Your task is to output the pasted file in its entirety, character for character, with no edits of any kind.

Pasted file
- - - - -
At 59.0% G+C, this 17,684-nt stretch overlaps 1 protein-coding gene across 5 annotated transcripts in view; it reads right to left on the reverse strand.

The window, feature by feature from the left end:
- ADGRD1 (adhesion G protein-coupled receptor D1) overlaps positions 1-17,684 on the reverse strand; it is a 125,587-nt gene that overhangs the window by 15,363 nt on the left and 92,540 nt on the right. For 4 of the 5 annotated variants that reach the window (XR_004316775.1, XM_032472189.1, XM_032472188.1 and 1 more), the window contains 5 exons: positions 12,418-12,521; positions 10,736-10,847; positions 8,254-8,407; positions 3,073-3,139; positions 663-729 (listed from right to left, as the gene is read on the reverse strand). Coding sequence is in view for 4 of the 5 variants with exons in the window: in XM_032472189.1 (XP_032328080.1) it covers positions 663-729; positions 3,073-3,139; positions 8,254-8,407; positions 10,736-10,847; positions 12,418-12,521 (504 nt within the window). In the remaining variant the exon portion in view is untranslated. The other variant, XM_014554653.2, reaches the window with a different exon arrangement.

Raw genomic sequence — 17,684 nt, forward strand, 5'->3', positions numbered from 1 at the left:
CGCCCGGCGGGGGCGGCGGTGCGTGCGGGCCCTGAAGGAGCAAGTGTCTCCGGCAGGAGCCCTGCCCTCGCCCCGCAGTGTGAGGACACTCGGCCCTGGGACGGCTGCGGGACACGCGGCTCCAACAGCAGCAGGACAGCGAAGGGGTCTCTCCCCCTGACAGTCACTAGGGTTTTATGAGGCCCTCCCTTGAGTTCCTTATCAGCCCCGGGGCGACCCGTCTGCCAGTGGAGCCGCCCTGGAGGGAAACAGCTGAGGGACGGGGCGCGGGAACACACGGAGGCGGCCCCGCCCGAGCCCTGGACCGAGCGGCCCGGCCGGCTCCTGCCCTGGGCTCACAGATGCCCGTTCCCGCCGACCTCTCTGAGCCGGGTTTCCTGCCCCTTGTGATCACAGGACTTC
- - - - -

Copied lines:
At 59.0% G+C, this 17,684-nt stretch overlaps 1 protein-coding gene across 5 annotated transcripts in view; it reads right to left on the reverse strand.

The window, feature by feature from the left end:
- ADGRD1 (adhesion G protein-coupled receptor D1) overlaps positions 1-17,684 on the reverse strand; it is a 125,587-nt gene that overhangs the window by 15,363 nt on the left and 92,540 nt on the right. For 4 of the 5 annotated variants that reach the window (XR_004316775.1, XM_032472189.1, XM_032472188.1 and 1 more), the window contains 5 exons: positions 12,418-12,521; positions 10,736-10,847; positions 8,254-8,407; positions 3,073-3,139; positions 663-729 (listed from right to left, as the gene is read on the reverse strand). Coding sequence is in view for 4 of the 5 variants with exons in the window: in XM_032472189.1 (XP_032328080.1) it covers positions 663-729; positions 3,073-3,139; positions 8,254-8,407; positions 10,736-10,847; positions 12,418-12,521 (504 nt within the window). In the remaining variant the exon portion in view is untranslated. The other variant, XM_014554653.2, reaches the window with a different exon arrangement.

Raw genomic sequence — 17,684 nt, forward strand, 5'->3', positions numbered from 1 at the left:
CGCCCGGCGGGGGCGGCGGTGCGTGCGGGCCCTGAAGGAGCAAGTGTCTCCGGCAGGAGCCCTGCCCTCGCCCCGCAGTGTGAGGACACTCGGCCCTGGGACGGCTGCGGGACACGCGGCTCCAACAGCAGCAGGACAGCGAAGGGGTCTCTCCCCCTGACAGTCACTAGGGTTTTATGAGGCCCTCCCTTGAGTTCCTTATCAGCCCCGGGGCGACCCGTCTGCCAGTGGAGCCGCCCTGGAGGGAAACAGCTGAGGGACGGGGCGCGGGAACACACGGAGGCGGCCCCGCCCGAGCCCTGGACCGAGCGGCCCGGCCGGCTCCTGCCCTGGGCTCACAGATGCCCGTTCCCGCCGACCTCTCTGAGCCGGGTTTCCTGCCCCTTGTGATCACAGGACTTC